|Brent Civic Centre from Olympic Way (from the 2018 Open House website)|
This weekend (22 and 23 September) it’s the annual London
“Open House” *. One of the buildings
you can visit and tour as part of this event is Brent Civic Centre, but if you
rely on the outside view of the building shown on their website, you may be in
for a disappointment.
The reality of the view, as shown by this photograph taken
by a local resident earlier this week, and shared with me (thank you), is
rather different. Parts of Brent’s highly praised Civic HQ may not be the most
picturesque architecturally, but do they really need to be covered up with a
The advertisement, for Quintain’s Tipi Rental flats, makes
a striking addition to the area, but is this what public buildings are meant to
be for? For some reason, it makes me think of the Soviet Union during the
Stalin era. Is that an appropriate image for our Civic Centre to project?
You may, like me, wonder how this use of a prominent
Wembley Park landmark was allowed to happen. The answer lies in application no.
17/4177, which was dealt with by
Brent’s Planning Officers, not its Planning Committee, in October 2017. This
was an application for advertising consent, for the ‘installation of a non-iIlluminated
advertisement banner to the side elevation of the Brent Civic Centre.’
The application drawings showed that the proposed banner
would be 30.25 metres high and 9.45 metres wide. They also included an
elevation drawing, showing what the proposed banner advertisement would look
I have researched the law on advertising consent recently,
in connection with the adverts which have covered the tile murals in the Bobby
Moore Bridge subway, at the Wembley Park Station end of Olympic Way, since
2013. The law is set out in the Town and Country Planning (Control of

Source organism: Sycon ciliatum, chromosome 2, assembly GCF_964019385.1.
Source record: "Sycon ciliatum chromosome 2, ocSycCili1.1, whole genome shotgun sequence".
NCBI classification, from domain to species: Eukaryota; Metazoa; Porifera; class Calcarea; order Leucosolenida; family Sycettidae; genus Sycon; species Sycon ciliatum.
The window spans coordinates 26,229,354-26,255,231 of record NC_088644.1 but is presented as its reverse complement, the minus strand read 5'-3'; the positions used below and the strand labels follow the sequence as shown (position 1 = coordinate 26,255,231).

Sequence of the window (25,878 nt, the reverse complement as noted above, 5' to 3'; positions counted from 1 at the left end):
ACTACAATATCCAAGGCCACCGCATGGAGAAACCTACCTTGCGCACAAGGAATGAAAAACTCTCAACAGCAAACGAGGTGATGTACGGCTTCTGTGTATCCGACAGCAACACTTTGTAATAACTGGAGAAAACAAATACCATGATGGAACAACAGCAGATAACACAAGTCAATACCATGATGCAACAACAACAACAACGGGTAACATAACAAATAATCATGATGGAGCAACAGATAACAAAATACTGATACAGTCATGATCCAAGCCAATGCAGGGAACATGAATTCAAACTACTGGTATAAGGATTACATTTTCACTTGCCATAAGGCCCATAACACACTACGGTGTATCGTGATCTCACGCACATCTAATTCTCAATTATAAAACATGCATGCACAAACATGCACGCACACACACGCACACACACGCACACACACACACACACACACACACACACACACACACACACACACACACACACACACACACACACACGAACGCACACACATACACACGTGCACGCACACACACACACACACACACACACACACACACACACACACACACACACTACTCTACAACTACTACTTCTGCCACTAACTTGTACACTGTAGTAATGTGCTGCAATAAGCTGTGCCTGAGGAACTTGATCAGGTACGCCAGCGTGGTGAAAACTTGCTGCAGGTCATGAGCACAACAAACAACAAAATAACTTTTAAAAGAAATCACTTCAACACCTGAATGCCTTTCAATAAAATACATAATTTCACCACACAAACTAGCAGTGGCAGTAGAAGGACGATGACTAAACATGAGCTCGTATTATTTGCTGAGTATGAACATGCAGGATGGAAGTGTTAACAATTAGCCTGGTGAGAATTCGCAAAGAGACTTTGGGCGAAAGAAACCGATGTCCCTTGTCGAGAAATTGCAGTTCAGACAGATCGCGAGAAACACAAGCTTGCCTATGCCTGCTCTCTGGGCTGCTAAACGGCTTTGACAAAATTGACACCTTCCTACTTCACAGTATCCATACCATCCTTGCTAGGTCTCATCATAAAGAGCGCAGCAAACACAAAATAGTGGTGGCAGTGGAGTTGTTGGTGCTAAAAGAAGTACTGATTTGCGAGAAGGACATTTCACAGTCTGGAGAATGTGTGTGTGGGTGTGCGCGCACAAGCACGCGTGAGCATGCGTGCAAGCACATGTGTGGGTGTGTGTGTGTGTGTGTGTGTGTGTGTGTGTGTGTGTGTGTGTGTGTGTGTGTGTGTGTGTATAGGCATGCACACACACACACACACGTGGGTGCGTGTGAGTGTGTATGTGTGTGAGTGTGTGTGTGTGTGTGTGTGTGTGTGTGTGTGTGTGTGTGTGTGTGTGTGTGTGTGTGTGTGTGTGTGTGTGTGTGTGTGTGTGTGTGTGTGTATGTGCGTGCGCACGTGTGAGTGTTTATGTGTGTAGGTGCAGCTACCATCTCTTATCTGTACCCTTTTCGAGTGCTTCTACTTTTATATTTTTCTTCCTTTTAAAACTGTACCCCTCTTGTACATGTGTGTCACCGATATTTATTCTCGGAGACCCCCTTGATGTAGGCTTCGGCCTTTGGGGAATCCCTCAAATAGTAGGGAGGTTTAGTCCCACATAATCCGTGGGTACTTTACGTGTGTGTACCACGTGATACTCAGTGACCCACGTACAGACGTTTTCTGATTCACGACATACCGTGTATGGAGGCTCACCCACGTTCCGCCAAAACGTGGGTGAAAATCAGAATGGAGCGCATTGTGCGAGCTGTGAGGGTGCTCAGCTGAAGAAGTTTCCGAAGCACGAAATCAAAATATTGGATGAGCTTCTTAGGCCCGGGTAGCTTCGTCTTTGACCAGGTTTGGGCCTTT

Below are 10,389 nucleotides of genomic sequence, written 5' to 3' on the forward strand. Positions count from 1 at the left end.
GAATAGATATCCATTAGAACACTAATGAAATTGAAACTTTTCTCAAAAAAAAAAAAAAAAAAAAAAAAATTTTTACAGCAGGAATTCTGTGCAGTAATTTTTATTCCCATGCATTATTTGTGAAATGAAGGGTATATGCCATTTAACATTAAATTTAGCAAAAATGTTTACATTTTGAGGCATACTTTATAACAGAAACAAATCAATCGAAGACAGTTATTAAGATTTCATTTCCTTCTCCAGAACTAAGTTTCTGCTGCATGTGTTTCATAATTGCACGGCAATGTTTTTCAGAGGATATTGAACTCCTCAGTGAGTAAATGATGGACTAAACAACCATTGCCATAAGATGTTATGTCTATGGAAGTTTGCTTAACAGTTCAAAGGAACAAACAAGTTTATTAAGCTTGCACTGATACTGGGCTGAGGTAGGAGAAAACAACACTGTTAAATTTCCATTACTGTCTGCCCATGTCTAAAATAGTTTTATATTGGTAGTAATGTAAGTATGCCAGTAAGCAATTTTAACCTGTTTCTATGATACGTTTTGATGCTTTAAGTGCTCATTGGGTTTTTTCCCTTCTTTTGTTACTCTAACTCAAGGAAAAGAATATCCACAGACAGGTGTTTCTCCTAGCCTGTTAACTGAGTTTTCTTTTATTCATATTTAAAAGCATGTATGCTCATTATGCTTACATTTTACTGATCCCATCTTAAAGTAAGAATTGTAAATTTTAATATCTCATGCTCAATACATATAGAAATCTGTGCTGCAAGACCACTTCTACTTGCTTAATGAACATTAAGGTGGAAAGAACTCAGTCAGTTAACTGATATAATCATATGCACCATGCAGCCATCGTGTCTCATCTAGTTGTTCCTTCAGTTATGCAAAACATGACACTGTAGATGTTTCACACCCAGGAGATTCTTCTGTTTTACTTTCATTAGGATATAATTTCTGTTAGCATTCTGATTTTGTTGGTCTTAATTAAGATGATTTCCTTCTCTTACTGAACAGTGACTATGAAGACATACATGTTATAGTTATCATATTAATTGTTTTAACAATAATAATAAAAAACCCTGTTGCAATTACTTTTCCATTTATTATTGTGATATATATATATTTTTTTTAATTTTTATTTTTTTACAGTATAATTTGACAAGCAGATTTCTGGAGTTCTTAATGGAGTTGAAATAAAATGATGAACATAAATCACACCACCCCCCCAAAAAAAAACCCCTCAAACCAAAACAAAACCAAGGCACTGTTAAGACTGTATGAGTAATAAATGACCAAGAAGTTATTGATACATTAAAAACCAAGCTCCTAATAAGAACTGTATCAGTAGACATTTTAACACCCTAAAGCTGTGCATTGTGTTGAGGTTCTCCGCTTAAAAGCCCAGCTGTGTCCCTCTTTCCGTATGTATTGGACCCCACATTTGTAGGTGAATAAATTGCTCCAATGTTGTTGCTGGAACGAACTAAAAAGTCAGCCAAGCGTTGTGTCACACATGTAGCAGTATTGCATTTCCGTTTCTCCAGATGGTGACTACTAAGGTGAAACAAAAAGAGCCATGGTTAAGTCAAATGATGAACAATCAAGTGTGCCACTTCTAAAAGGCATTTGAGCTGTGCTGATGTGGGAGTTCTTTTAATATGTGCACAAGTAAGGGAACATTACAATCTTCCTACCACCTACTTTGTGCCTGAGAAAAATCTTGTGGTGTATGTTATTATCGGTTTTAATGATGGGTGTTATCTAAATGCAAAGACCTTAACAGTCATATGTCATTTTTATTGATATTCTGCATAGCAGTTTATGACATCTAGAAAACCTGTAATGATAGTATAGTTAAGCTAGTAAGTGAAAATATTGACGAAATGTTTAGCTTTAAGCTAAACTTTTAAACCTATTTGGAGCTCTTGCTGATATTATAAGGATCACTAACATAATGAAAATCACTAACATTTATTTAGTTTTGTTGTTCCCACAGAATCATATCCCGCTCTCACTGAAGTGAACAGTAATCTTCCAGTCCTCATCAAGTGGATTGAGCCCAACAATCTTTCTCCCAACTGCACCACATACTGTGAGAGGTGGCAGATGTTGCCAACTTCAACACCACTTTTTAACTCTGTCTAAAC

Advertisements) (England) Regulations 2007. Regulation 3 says that:
‘A local planning authority shall exercise its
powers under these Regulations in the interests of amenity …’ and that,
‘… factors relevant to amenity include the general
characteristics of the locality, including the presence of any feature of
historic, architectural, cultural or similar interest.’
By inviting visitors to the Civic Centre for Open House
week-end, Brent Council would appear to claim that the building is a feature
of, at least, architectural interest, but this does not seem to have carried
much weight when it exercised its powers ‘in the interests of amenity’.
That does not come as a surprise to me, however, as when
it considered a similar application LINK , it failed to take into
account the historic and cultural interest of the tile murals, a major piece of
public art welcoming visitors to Wembley Park, which it allowed to be covered
with adverts! I may write more on that subject, another time.
The decision letter of 20 October 2017 on application
17/4177, was addressed to a Mr Welbourne of Leeds (who I presume was acting as
agent for Quintain) and signed by Brent’s Head of Planning. It granted consent
for an advertising banner on the side of the Civic Centre for a period of 5
years. The reasons for giving consent were:
‘The proposed development is in general accordance
with policies contained in the:
Brent’s Development Management Policies (and)
Council’s Supplementary Planning Guidance 8.’
I have not checked through all of those planning policies,
so can’t say whether or not I agree!
You may think that at least Brent Council is getting some
income from allowing this advert to be displayed on the side of the Civic
Centre. But perhaps not. I have heard (unofficially) that the part of the
building with the advert attached actually belongs to Quintain, as part of the
deal with Brent for building the Civic Centre. Can anyone confirm whether that
is true or not? Is it our Civic Centre,
or just a Quintain billboard?
the Open House website LINK for details of all
the interesting Brent buildings and architecture available to visit this
Asked for a comment on Philip's article a spokepserson for Brent Council said:
“With Government funding to Brent being cut in half, we’re having to find new ways to generate income to help meet that shortfall, which can then be spent on protecting services that matter most to residents, so this isn’t just an adverting sign, it’s a sign of the times.
“To get the most out of the space on the side of the building, we are partnering up with Wembley Park who, as well as having excellent contacts with Wembley event organisers, also offered the council the most amount of money in a competitive tendering process to use the space, under an agreement which will also ensure that adverts displayed there are in line with Brent values.”